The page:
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Review of Medicare Administrative Contractor Information Security Program Evaluations for Fiscal Year 2022

Issued on  | Posted on  | Report number: A-18-23-11300

Why OIG Did This Review

The Social Security Act requires that each Medicare administrative contractor (MAC) have its information security program evaluated annually by an independent entity. The Centers for Medicare & Medicaid Services (CMS) contracted with Guidehouse, LLP (Guidehouse), to evaluate information security programs at the MACs, using a set of agreed-upon procedures (AUPs). HHS OIG must submit to Congress annual reports on the results of these evaluations, to include assessments of their scope and sufficiency. This report fulfills that responsibility for fiscal year 2022.

Our objectives were to assess the scope and sufficiency of MAC information security program evaluations and report the results of those evaluations.

How OIG Did This Review

We reviewed Guidehouse's working papers to determine whether Guidehouse sufficiently addressed all areas required by the AUPs. We also determined whether all security-related weaknesses were included in the Guidehouse reports by comparing supporting documentation with the reports. We determined whether all gaps in the Guidehouse reports were adequately supported by comparing the reports with the Guidehouse working papers.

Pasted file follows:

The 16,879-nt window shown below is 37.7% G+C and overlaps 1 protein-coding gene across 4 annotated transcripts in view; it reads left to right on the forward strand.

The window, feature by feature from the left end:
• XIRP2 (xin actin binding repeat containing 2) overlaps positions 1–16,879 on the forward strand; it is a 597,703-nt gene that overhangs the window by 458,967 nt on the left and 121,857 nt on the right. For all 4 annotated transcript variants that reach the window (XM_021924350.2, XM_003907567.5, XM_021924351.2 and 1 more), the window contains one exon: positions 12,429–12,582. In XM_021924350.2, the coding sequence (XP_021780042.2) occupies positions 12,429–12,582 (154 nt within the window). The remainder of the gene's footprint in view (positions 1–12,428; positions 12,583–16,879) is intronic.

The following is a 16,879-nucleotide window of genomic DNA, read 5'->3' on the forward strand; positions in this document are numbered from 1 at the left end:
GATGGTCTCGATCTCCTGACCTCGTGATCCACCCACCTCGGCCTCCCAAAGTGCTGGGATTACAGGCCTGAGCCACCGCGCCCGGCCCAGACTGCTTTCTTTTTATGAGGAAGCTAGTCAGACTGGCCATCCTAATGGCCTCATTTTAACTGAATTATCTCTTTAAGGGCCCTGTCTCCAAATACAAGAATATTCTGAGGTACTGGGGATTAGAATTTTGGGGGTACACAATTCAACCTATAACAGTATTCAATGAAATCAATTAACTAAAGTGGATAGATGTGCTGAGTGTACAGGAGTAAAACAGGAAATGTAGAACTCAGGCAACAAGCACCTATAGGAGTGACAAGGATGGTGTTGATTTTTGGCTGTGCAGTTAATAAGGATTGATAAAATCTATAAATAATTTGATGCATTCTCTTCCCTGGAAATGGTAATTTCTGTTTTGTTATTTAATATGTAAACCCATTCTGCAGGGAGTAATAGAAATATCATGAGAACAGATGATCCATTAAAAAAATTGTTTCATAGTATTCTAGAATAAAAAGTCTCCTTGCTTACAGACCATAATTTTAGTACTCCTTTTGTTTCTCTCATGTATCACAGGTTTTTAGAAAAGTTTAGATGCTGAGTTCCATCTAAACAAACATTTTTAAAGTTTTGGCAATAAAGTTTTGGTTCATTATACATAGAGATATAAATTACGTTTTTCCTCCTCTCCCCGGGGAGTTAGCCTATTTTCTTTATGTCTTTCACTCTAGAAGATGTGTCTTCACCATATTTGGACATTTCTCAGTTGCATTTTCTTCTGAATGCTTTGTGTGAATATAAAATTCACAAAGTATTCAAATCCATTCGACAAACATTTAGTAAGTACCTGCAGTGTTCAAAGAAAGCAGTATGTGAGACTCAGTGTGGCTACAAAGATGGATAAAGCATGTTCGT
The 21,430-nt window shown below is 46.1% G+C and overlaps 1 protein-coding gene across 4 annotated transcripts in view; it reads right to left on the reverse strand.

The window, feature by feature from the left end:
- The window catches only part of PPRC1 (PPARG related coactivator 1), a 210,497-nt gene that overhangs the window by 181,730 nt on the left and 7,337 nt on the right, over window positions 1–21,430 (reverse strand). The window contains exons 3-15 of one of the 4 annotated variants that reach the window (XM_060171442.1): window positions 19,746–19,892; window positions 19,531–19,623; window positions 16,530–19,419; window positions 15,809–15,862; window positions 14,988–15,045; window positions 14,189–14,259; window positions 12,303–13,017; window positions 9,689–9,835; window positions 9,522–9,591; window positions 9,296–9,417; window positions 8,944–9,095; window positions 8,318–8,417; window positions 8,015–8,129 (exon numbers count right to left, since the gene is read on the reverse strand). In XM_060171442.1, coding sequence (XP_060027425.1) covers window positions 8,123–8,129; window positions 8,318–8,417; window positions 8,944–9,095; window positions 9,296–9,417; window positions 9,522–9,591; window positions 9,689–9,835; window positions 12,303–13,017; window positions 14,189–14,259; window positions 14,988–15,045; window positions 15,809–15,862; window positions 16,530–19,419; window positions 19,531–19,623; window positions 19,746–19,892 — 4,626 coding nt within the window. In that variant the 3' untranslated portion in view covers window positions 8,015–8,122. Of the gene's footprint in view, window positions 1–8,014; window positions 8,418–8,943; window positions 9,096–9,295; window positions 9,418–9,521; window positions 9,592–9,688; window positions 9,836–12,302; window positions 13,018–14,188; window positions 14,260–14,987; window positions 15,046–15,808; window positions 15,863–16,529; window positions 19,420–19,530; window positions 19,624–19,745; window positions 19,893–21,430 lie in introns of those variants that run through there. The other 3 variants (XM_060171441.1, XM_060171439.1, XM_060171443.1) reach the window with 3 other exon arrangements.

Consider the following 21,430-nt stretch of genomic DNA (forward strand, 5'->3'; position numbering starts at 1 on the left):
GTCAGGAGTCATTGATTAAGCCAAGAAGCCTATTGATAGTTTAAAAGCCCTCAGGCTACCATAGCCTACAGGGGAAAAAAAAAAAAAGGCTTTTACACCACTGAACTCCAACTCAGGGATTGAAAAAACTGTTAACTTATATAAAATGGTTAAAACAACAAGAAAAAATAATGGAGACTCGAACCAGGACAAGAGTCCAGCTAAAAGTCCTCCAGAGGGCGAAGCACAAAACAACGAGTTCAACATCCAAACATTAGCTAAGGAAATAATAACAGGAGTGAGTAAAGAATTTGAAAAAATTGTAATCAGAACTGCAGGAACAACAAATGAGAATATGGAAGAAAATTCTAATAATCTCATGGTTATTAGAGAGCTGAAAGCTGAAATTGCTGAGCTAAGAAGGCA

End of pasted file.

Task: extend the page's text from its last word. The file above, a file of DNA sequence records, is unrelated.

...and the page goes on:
What OIG Found

Guidehouse's evaluations of the contractor information security programs were adequate in scope and sufficiency. Guidehouse identified a total of 92 gaps at the 7 MACs in FY 2022, which was 3 percent less than the number of gaps for the same 7 MACs in FY 2021. The number of high- and moderate-risk gaps increased by 24 percent from FY 2021. Deficiencies remained in six of the nine Federal Information Security Modernization Act of 2014 control areas that were tested. The results warrant CMS continuing its oversight visits to ensure that the MACs remediate all gaps to improve the MACs' IT security, especially those with increased gaps from the previous year. Gaps that were similar to those from prior years should be considered repeat findings to highlight systemic problems and the existence of continued exposure to known weaknesses.

What OIG Recommends

This report contains no recommendations.